How Does Uber Do Vegas?
March 13, 2017
A so-called ride-sharing, or ride-hailing, service is such an incredibly disruptive business model that it seems as if pretty much everyone is prognosticating about its impact on consumer behavior and infrastructure needs over time.
Couple that with autonomous vehicle development activity, and figuring out any of it seems to be somewhat akin to going “all-in” on 14 red at the roulette table.
Someone’s going to get it right and make a whole ton of money, but most are probably going to get it wrong. I stay away from the betting tables, but, of course, I have my own predictions.
So what is the current effect of ride-sharing services in Las Vegas? A lot certainly is happening — some of it expected, some of it surprising:
Taxi ridership is down by about 60%, say public works folks in the region.
Bus ridership is down about 15%.
Parking revenues are flat.
Special event parking revenues are down, but not across the board.
Close-in parking nearest the event is busier than ever.
Remote parking sites seem to see volume cut in half.
Ride-share drivers are clogging roads and curb space Downtown during peak times.
Parking enforcement officers report that ride-share drivers are exponentially worse than taxi drivers.
Aggression (one of our officers was recently assaulted by an Uber driver).
Unsafe passenger drop-off and pickup.
So what does all of this mean?
It looks as if ride-sharing or -hailing service has made substantial inroads in transit, taxi service and event parking. It also seems, because parking revenues are flat and close-in event parking is on the uptick, that the person who commutes daily or doesn’t plan when going to an event still hasn’t changed his habits when it comes to driving and parking at a destination.
What appears to be the case is that ride-sharing service is working well for short hops Downtown, once you’ve arrived and parked your car. You don’t want to drive three blocks to the next destination, because you just paid a fortune for that close-in parking space. But you want to have freedom of movement, and Uber or Lyft fits the bill.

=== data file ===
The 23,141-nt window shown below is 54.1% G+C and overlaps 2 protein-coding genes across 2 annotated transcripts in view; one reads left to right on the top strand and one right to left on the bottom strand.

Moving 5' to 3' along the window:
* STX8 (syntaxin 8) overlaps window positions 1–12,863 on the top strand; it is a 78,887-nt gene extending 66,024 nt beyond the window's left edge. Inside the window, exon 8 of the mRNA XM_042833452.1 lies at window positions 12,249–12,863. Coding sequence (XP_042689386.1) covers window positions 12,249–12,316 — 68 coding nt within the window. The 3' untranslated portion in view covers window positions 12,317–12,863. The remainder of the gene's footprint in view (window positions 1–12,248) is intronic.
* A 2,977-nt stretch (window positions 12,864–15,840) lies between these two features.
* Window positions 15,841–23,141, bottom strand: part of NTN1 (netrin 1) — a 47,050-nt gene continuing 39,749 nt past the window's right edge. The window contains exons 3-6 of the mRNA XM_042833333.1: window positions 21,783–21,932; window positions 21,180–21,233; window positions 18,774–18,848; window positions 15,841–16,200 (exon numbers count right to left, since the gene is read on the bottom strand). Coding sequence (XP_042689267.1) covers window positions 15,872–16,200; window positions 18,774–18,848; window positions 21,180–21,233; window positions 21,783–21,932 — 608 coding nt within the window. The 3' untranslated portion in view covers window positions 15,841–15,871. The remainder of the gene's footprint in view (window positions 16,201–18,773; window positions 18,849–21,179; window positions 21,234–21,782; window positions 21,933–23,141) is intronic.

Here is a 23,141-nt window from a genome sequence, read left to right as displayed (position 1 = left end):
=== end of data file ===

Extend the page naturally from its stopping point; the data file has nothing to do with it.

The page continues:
You would end up needing 1,500 more parking spaces than you do today.
While the adoption of ride-sharing services is without question substantial, there are plenty of questions about the long-term financial viability of its business model. Uber, for example, seems to be losing staggering amounts of money, arguably because it is subsidizing rides.
So what happens if ride-sharing folds due to unsustainable losses? Or the elimination of subsidies causes the collapse of the system and people revert to previous habits, instead of paying more?
My boss recently asked me to look at offering developers long-term Uber subsidies paid for by the city. The idea is to entice residential developers with reduced construction costs, while appeasing bankers and planners who want more parking spaces in a residential project. I have pushed back, thinking we might regret that if the business model collapses.
So, let’s assume the ride-sharing gods are smiling upon us and the business model works. What happens in the long run? Here’s my prediction:
Ride-sharing makes mobility incredibly convenient and inexpensive, and the number of people moving around increases exponentially. Those of us who are old enough try to remember when computing power suddenly became a viable way to handle information. I recall predictions that our society would be paperless in no time. Well, how many pieces of paper do you have on your desk right now?
Computers exponentially increased the amount of data we could handle. They also exponentially reduced the amount of paper needed to handle that volume of information. However, just because we need a whole lot less paper relative to the amount of data, we didn’t eliminate or really even reduce the amount of paper we use. I can easily see a similar outcome with ride-sharing. Take the following chart:
Say ride-sharing ends up changing consumer behavior on a very large scale, and the number of visitors to Downtown on a typical Saturday goes from 10,000 to 50,000. At the same time, the percentage of drivers drops by more than two-thirds. You would end up needing 1,500 more parking spaces than you do today.
Like the paper example – that’s a lot fewer parking spaces relative to the volume of people, but you’re actually increasing parking demand.
And then there is the question of the load on our road system. It takes an awful lot of Ubers to move 50,000 people. Plus, they don’t spend a lot of time parked, instead circulating the roads either carrying passengers or getting to passengers wanting a ride. Come to think of it, that one isn’t actually a prediction; it’s happening now.
Just a couple of thoughts. It will be interesting to see what happens.
Brandy Stanley, Parking Services Manager for the City of Las Vegas. Contact her at email@example.com.